Digital Passenger With Human Shapes

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Digital Passenger With Human Shapes
Digital Passenger With Human Shapes

Video: Digital Passenger With Human Shapes

Video: Digital Passenger With Human Shapes
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From the virtual secretary to the on-board robot telling jokes - the technology in the car is becoming more and more sophisticated. Avatars will soon also be there.

There are more and more electronic assistance and control systems in cars. They improve comfort, take the strain off the driver and watch over his safety. So far, however, the electronics have mostly operated in the dark and only speak up in particularly dangerous situations. If the developers of the Japanese automakers in particular and their design studies have their way, then in the future my colleague Computer will actually become an electronic passenger and take on almost humanoid forms.

"Already today, virtual secretaries are programmed in many Japanese navigation systems who greet the driver in the morning, wish him a nice day and only clear the screen for the map after a polite bow," says German designer Tobias Nagel, who works at Nissan in Tokyo examines future trends. Because the Japanese are increasingly lonely in metropolises like Tokyo on the one hand and are fond of technical gadgets on the other, the customers of the future will no longer be satisfied with them, Nagel estimates.

That is why the development departments of the manufacturers presented the first cars at the motor show in Tokyo (until November 11th) in which all assistance systems are bundled in a small robot. This takes on the role of the electronic passenger.

Pivo II & Rin

Nagel's design Pivo II goes the furthest. The city car, driven by four electric motors in the wheel hubs, has a digital co-driver in the cockpit, which the designers have even given a face. With the help of video analysis, according to developer Takeshi Mitumara, the robot not only recognizes who is getting in and can therefore greet the driver personally. He also reads from the facial features whether the person behind the wheel is in a good mood or in a bad mood, slept well or tired. "We know from studies that a bad-tempered driver has a higher risk of an accident," says Mitumara, explaining why the robot makes faces in such cases, tells jokes and engages the driver in a conversation.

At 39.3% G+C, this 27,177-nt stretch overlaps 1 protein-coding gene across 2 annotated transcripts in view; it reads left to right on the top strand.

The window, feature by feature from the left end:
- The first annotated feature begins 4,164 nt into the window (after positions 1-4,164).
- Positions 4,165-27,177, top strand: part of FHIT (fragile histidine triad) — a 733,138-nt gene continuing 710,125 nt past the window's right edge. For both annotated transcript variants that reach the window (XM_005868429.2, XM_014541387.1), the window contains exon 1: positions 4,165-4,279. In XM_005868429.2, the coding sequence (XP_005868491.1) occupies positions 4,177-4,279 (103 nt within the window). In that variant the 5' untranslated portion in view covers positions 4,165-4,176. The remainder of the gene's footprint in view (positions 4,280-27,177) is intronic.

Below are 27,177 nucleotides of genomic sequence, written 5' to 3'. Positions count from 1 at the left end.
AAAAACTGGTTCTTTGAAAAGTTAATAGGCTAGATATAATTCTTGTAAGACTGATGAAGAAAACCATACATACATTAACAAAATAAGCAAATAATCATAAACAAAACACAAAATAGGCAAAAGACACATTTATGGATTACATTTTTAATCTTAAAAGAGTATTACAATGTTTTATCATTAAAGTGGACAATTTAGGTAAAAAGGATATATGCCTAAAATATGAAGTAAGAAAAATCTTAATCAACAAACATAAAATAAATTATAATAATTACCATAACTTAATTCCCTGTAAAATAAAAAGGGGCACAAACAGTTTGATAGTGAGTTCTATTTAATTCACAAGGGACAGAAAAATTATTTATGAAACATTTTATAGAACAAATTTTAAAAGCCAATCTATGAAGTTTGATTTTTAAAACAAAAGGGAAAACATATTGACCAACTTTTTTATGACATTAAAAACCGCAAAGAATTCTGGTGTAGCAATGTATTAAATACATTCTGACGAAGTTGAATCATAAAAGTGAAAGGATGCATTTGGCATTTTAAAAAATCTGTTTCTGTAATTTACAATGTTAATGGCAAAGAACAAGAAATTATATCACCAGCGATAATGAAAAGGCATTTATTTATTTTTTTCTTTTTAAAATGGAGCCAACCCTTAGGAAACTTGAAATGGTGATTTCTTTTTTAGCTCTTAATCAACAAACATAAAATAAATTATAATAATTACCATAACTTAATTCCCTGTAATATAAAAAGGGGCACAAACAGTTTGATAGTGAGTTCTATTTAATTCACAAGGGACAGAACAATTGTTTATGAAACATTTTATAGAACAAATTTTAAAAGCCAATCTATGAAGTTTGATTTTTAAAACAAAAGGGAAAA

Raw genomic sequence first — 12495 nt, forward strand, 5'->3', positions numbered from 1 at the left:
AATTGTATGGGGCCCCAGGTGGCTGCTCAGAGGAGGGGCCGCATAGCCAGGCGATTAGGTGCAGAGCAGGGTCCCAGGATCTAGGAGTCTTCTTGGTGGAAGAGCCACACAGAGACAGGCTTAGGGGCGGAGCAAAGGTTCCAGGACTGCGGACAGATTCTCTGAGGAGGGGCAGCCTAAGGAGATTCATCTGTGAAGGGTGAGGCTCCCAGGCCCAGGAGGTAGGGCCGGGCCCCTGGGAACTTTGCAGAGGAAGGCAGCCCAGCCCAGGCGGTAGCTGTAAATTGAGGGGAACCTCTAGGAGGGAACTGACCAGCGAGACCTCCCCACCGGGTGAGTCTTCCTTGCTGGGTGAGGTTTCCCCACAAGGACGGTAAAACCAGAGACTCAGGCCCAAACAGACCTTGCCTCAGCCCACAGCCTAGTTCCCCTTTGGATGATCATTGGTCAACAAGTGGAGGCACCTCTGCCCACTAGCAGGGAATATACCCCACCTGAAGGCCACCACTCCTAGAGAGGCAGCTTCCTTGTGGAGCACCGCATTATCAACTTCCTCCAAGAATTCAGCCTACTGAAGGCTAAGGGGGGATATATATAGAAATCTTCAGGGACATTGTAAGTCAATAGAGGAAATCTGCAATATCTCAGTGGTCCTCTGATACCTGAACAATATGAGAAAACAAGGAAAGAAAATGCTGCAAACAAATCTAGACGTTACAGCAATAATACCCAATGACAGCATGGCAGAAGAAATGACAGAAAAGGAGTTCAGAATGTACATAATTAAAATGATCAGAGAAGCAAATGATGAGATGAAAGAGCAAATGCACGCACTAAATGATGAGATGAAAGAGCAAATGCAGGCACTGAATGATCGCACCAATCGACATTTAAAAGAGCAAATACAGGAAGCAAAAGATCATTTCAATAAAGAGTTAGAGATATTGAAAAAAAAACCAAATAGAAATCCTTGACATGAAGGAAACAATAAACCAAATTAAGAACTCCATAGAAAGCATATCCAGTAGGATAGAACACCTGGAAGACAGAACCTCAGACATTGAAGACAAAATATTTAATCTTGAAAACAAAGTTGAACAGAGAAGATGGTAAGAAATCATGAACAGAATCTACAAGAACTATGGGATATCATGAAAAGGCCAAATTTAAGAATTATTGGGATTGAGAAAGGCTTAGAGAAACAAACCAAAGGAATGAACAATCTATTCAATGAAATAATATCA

The developers at Toyota are so concerned about the well-being of their customers that they put the Rin study on wheels for the trade fair. Designed in the style of a Japanese tea house, it should be an oasis of peace and quiet. The electronics decide which atmosphere is right on the basis of the driver's mood, which is determined by ECG sensors for the heartbeat on the steering wheel.

Avatars on board

But the Japanese are not entirely alone with this approach. VW is also thinking about virtual helpers for drivers and has developed the virtual passenger Carla for the Tiguan off-road vehicle. This so-called avatar is a digital and multimedia operating manual that is intended to bring the new navigation system closer to the driver in a quick, easy and entertaining way. In an interactive dialogue with the driver, Carla demonstrates every single operating step - supported by animated illustrations.

The Audi Mobile Device in the Metroproject quattro study shows how electronics can also be used in other ways to make it easier to operate a car. For the harbinger of the future A1 small car, the Audi developers have integrated the ignition key into an electronic magic box that also functions as a mobile phone, navigation system, MP3 player and portable video monitor.

Mercedes is also spinning the thread further: the Swabians were inspired by the virtual parallel world "Second Life" for the operating concept of the F700 research sedan. Just as everyone can program their alter ego there, the S-Class of the future will also have a so-called avatar that makes the most important infotainment settings. The driver no longer selects the radio station or the navigation destination. Instead, as in real life, he transmits this task to his secretary by voice command, who in the research limousine is only a digital dream. (Thomas Geiger / dpa)